− Shame, guilt and repair
− Surprise

Please submit abstracts of no more than 250 words, names, affiliations and contact information to feelinggentrification@gmail.com by October 10, 2017.

Works Cited
Bennetts, Simon and Daniel Tufts. 2014. “Hamlet’s Nothing: Berfrois Interviews Simon Critchley.” Berfrois: Literature, Ideas, Tea. 13 June. http://www.berfrois.com/2014/06/hamlets-nothing-berfrois-interviews-simon-critchley/.
Berlant, Lauren. 2011. Cruel Optimism. Durham: Duke University Press.
Bondi, Liz. 1998. “Sexing the City.” In Cities of Difference, edited by Ruth Fincher and Jane M. Jacobs, 177-200. New York: Guildford Press.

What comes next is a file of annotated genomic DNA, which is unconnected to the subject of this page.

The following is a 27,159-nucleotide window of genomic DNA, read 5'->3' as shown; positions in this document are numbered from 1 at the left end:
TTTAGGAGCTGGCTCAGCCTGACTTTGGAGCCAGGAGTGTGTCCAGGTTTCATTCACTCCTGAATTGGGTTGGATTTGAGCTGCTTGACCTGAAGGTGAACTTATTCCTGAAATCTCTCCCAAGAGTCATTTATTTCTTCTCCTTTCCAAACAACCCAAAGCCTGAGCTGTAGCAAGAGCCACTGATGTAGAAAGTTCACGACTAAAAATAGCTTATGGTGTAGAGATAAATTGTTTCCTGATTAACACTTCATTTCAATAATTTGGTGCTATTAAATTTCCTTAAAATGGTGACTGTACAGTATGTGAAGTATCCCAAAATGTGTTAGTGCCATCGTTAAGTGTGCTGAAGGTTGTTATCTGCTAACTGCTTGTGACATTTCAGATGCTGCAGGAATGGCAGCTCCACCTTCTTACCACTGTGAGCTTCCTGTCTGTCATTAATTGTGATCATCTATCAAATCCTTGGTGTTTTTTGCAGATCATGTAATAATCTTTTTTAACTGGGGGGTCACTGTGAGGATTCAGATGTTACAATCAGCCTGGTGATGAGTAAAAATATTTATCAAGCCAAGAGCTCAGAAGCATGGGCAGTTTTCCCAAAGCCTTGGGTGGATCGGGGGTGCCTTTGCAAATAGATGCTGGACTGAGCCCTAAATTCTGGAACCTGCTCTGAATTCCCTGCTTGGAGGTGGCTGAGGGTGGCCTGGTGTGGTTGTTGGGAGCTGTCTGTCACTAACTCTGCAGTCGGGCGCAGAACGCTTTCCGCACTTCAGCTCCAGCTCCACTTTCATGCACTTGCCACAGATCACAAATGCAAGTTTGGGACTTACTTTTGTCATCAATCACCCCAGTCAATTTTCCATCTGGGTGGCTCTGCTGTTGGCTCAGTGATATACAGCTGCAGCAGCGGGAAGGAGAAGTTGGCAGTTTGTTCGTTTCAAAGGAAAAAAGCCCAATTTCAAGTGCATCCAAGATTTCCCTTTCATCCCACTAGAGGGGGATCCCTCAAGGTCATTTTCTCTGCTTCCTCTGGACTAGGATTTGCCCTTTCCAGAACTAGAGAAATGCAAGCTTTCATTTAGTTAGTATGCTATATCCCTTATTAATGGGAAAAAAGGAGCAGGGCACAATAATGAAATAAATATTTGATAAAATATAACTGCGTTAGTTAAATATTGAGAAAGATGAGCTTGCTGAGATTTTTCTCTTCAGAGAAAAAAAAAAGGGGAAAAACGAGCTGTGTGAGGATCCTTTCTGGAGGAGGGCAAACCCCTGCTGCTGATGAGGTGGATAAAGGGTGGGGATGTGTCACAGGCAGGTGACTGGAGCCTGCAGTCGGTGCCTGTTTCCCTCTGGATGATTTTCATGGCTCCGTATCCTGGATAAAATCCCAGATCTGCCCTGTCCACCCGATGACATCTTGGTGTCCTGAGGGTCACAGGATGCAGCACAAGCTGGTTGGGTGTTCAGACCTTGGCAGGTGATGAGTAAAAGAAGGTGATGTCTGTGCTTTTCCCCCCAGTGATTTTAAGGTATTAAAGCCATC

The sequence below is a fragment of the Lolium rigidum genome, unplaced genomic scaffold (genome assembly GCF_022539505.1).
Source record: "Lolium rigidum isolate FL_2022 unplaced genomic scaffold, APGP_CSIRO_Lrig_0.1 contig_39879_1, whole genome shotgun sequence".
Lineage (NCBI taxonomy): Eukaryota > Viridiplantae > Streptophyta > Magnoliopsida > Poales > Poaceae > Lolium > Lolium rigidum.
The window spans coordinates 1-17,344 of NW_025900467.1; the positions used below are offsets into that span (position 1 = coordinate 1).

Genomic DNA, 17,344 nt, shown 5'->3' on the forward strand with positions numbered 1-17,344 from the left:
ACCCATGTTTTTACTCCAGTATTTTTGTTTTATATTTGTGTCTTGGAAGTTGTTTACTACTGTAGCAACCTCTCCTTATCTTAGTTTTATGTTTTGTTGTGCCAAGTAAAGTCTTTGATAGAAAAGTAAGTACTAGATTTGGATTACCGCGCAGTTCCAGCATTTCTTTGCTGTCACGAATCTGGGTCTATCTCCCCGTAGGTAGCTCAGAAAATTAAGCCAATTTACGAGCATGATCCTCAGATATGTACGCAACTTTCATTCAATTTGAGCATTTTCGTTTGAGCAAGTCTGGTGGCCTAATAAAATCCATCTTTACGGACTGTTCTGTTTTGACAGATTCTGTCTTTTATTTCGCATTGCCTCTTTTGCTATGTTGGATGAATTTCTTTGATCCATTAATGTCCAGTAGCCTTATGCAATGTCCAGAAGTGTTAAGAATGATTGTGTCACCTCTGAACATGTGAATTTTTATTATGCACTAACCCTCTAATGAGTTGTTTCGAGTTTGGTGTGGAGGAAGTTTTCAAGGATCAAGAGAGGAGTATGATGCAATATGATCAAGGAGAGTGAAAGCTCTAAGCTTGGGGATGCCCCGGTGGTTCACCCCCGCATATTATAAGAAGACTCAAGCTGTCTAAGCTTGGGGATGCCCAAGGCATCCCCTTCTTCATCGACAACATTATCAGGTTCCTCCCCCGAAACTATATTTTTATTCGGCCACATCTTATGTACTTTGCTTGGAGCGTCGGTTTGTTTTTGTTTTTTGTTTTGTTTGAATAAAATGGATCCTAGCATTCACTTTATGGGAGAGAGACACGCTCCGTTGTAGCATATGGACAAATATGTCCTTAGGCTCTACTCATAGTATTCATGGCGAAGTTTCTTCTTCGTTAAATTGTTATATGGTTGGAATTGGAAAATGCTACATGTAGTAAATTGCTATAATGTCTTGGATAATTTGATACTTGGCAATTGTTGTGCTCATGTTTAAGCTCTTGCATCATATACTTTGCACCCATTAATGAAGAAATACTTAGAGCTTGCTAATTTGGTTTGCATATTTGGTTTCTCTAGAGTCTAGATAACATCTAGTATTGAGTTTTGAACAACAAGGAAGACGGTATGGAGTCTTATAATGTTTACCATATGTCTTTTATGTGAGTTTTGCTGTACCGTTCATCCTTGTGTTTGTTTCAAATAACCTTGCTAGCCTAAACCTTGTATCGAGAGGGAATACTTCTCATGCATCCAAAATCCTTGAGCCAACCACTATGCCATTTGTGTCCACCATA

-----. 1999. “Lacanian Theory.” In A Feminist Glossary of Human Geography, edited by Linda McDowell and Joanne Sharp, 143-145. New York: Routledge.
Catungal, John Paul, Deborah Leslie and Yvonne Hii. 2009. “Geographies of Displacement in the Creative City: The Case of Liberty Village, Toronto. Urban Studies 45.5/6: 1095-1114.
Delany, Samuel R. 1999. Times Square Red, Times Square Blue. New York: New York University Press.
Hollway, Wendy and Tony Jefferson. 2000. Doing Qualitative Research Differently: Free Association, Narrative and the Interview Method. Thousand Oaks, CA: Sage.
Kern, Leslie. 2010. Sex and the Revitalized City: Gender, Condominium Development, and Urban Citizenship. Vancouver: University of British Columbia Press.
Kern, Leslie and Heather McLean. “Undecidability and the Urban: Feminist Pathways through Urban Political Economy.” ACME: An International Journal for Critical Geographies. Under Review.
Kingsbury, Paul and Steve Pile. 2016. Psychoanalytic Geographies. New York: Routledge.